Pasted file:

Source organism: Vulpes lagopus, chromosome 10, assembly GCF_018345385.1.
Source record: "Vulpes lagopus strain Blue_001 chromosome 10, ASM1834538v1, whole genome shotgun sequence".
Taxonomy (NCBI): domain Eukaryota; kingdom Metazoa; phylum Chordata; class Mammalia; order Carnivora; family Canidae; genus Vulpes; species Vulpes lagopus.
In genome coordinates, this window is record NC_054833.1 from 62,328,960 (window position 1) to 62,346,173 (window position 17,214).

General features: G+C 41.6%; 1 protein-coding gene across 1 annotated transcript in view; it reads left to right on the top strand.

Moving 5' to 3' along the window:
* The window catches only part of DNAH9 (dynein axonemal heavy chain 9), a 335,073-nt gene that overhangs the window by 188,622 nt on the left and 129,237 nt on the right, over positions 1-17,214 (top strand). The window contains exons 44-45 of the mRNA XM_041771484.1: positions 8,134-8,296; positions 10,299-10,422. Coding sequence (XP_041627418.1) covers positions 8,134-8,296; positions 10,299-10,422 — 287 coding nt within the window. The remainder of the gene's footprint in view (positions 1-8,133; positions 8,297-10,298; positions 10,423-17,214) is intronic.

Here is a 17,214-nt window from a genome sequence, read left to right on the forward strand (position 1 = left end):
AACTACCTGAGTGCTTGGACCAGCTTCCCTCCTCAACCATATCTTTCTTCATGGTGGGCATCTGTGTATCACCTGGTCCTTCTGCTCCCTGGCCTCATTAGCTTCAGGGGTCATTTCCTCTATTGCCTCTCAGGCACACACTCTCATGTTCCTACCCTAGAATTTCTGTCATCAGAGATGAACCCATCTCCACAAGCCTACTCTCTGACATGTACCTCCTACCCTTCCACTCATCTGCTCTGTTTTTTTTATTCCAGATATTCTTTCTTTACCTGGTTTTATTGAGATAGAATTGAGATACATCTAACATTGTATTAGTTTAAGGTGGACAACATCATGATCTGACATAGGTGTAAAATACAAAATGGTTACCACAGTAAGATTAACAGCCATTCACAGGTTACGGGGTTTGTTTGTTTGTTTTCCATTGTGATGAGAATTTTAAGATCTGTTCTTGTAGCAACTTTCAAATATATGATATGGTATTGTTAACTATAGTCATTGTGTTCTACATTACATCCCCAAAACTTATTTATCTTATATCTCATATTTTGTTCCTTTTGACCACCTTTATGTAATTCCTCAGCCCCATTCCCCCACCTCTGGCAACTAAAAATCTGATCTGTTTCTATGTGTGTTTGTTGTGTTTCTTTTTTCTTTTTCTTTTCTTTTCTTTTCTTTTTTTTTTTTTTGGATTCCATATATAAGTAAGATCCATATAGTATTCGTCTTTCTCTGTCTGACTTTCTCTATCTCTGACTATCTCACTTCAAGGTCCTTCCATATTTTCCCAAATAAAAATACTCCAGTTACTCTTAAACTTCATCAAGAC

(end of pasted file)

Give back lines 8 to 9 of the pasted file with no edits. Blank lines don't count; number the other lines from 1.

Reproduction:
Here is a 17,214-nt window from a genome sequence, read left to right on the forward strand (position 1 = left end):
AACTACCTGAGTGCTTGGACCAGCTTCCCTCCTCAACCATATCTTTCTTCATGGTGGGCATCTGTGTATCACCTGGTCCTTCTGCTCCCTGGCCTCATTAGCTTCAGGGGTCATTTCCTCTATTGCCTCTCAGGCACACACTCTCATGTTCCTACCCTAGAATTTCTGTCATCAGAGATGAACCCATCTCCACAAGCCTACTCTCTGACATGTACCTCCTACCCTTCCACTCATCTGCTCTGTTTTTTTTATTCCAGATATTCTTTCTTTACCTGGTTTTATTGAGATAGAATTGAGATACATCTAACATTGTATTAGTTTAAGGTGGACAACATCATGATCTGACATAGGTGTAAAATACAAAATGGTTACCACAGTAAGATTAACAGCCATTCACAGGTTACGGGGTTTGTTTGTTTGTTTTCCATTGTGATGAGAATTTTAAGATCTGTTCTTGTAGCAACTTTCAAATATATGATATGGTATTGTTAACTATAGTCATTGTGTTCTACATTACATCCCCAAAACTTATTTATCTTATATCTCATATTTTGTTCCTTTTGACCACCTTTATGTAATTCCTCAGCCCCATTCCCCCACCTCTGGCAACTAAAAATCTGATCTGTTTCTATGTGTGTTTGTTGTGTTTCTTTTTTCTTTTTCTTTTCTTTTCTTTTCTTTTTTTTTTTTTTGGATTCCATATATAAGTAAGATCCATATAGTATTCGTCTTTCTCTGTCTGACTTTCTCTATCTCTGACTATCTCACTTCAAGGTCCTTCCATATTTTCCCAAATAAAAATACTCCAGTTACTCTTAAACTTCATCAAGAC